Video Analysis: The Framing Concept
Timing, in running as it is in life, is everything. The consequences of poor timing can be catastrophic or they can be minor annoyances quickly forgotten. No matter what the case, whenever you can control timing, it works to your advantage. So it is when you run, and that’s where the framing concept comes in.
In framing concept, timing doesn’t refer to the amount of time it takes you to complete a given distance, but to the closely synchronized movements of your body as it moves. For example, timing of pulling your foot off the ground is crucial in running.
What is running? Crudely put, it is the act of moving your body through space and time, from point A to point B down the road or trail. This act, however, is not just wandering but an attempt to move across a predetermined amount of space in the minimum possible amount of time.
Another way to describe running is the repetition of a set of poses designed to efficiently and quickly change support from one foot to the next. For the highest level of running, you must repeat these poses as perfectly as possible, as quickly as possible. Most importantly, they must be repeated with precise coordination, with every pose being synchronized with the movement of the body in space.
Timing in running and in any athletic or non athletic movement is the difference between getting injured or moving along, being efficient or spending more effort than necessary.
A traditional movie camera exposes 24 frames per second. Newer video standards support 120, 240, or 300 frames per second, allowing frames to be evenly multiplied for common frame rates such as 24 fps film and 30 fps video, as well as 25 and 50 fps video in the case of 300 fps displays. Here’s an excellent article to help you understand the frame rate of the camera better.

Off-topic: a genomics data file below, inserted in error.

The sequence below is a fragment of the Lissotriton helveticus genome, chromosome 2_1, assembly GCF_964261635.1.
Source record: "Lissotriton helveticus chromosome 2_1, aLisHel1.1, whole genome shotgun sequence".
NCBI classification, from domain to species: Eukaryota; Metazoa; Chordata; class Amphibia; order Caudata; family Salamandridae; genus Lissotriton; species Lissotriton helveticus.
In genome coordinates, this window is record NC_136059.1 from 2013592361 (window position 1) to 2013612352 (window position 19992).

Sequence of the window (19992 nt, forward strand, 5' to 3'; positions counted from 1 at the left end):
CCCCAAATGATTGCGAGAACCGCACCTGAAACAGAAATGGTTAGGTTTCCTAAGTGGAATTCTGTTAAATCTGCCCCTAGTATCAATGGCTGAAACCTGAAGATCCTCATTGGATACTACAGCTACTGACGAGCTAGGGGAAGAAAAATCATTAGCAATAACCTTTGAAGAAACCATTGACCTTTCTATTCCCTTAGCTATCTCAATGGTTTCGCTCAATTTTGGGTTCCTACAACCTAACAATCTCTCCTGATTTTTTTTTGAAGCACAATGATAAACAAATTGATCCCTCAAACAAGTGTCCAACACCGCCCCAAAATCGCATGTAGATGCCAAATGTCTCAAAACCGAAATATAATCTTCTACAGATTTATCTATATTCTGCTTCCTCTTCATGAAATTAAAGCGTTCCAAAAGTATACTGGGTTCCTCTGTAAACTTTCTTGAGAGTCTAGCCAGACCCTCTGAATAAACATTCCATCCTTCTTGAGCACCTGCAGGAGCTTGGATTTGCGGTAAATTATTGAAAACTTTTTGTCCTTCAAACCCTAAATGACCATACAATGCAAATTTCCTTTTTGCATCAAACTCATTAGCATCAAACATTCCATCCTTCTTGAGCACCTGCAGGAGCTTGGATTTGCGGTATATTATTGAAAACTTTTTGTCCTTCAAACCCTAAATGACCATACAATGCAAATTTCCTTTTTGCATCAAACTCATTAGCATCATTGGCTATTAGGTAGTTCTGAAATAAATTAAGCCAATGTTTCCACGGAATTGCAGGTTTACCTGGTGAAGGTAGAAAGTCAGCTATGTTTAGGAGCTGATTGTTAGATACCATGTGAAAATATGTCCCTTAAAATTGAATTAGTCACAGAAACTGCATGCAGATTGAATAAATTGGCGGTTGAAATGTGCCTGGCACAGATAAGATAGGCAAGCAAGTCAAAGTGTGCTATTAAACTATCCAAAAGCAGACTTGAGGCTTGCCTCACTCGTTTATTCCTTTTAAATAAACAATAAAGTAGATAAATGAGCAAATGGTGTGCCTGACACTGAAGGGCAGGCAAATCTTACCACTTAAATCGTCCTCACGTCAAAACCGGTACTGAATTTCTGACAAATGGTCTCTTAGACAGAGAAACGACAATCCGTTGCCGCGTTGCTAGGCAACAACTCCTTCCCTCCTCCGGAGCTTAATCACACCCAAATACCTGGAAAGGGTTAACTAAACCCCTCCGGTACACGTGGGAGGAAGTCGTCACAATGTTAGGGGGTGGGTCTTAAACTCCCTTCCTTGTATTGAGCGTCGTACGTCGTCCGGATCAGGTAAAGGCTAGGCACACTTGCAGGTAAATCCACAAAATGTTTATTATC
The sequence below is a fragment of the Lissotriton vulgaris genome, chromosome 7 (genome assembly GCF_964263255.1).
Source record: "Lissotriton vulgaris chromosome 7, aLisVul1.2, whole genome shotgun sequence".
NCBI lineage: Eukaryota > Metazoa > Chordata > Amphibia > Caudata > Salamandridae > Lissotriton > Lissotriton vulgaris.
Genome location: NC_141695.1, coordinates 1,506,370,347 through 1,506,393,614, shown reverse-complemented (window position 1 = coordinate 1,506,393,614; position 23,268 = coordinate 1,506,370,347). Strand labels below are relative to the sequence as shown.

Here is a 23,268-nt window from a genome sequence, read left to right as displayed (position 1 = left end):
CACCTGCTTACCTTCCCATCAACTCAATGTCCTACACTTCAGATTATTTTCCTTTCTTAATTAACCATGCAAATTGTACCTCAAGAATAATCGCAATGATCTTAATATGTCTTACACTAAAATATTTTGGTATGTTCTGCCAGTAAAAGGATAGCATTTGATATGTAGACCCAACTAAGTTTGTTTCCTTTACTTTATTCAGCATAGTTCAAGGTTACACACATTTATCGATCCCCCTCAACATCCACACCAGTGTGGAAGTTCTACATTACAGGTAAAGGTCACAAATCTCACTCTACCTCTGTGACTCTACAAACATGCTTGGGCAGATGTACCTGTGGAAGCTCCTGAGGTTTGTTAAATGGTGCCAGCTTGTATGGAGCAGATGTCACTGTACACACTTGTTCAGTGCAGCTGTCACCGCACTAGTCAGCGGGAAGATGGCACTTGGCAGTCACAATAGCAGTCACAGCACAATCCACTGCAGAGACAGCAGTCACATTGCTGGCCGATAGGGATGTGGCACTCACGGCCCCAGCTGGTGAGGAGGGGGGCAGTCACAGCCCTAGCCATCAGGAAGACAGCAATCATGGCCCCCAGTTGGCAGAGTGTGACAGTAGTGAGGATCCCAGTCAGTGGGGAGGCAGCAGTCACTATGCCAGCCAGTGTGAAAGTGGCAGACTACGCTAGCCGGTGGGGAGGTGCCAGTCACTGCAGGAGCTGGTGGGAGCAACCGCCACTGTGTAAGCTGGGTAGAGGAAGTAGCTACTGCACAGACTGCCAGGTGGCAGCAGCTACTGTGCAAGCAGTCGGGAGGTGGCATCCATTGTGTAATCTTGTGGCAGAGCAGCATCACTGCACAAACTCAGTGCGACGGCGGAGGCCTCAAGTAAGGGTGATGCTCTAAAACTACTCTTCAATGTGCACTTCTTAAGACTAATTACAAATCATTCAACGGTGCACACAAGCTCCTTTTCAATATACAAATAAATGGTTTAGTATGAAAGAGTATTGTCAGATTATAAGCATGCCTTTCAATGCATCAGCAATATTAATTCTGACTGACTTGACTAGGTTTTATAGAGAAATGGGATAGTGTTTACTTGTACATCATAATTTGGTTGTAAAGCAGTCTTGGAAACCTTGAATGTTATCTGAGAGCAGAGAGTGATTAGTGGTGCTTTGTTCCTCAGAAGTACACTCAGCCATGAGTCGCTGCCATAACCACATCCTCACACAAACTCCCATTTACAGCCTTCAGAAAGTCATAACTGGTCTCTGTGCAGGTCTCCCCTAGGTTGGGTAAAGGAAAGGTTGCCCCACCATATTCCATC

To see how that applies in video analysis picture this – a movie camera tracks alongside you as you run. The lens frames you so that your head is at the top of the frame and the ground forms the bottom of the frame. The two sides of the frame are closely cropped on either side of your body. So when you examine the footage frame-by-frame, you have an excellent visual representation of your running and the camera never lies. That’s why video analysis is such an important part of training and coaching. To make sense of the footage it helps to know how to analyze it. The framing concept is part of the video analysis in the Pose Method.
In running ads they often use the worst images of runners committing the worst running technique errors, here’s a good example of one shot with 3 technique errors that are easy to identify: heel strike, straight knee and late pull.
The Framing Concept
The first thing to understand is that any time any part of your body leaves the frame of the picture, you’ve committed a technique error. For example, if the ‘swing’ foot (the one that is in the air) moves out of the frame to the back (behind you), then what happened is that it remained on the ground too long, rather than being pulled up immediately under the hip joint. While that foot was stuck to the ground, the body moved on past it, resulting in a foot trailing the body. Now the trailing foot is engaged in a game of catch-up, requiring other muscles to come to the rescue and bring the foot forward. This increases the energy expenditure and results in increased fatigue and sometimes injuries.
So, you’re now both working harder and running slower. Slower, because the foot stayed too long on the ground and harder because of the extra work being performed.
Conversely, if the ‘swing’ foot goes out the front of the frame, then it has been straightened and pushed forward. Again the timing is destroyed and poor performance is the result. First, by being in front of the body, the foot causes a braking effect. There is no way to lift the foot until the body is over the foot, so there is no forward progress while the body is in catch-up mode. Worse, by being in front of the body, the leg absorbs the full impact of the body’s weight, greatly increasing the risk of injury.
Bad timing leads to poor performance and injuries. The framing concept helps simplify the task of identifying the problem and quickly correcting it. This process can be learned and used out on the field or at the office. This is part of what makes the Pose Method a standard for health and fitness professionals.
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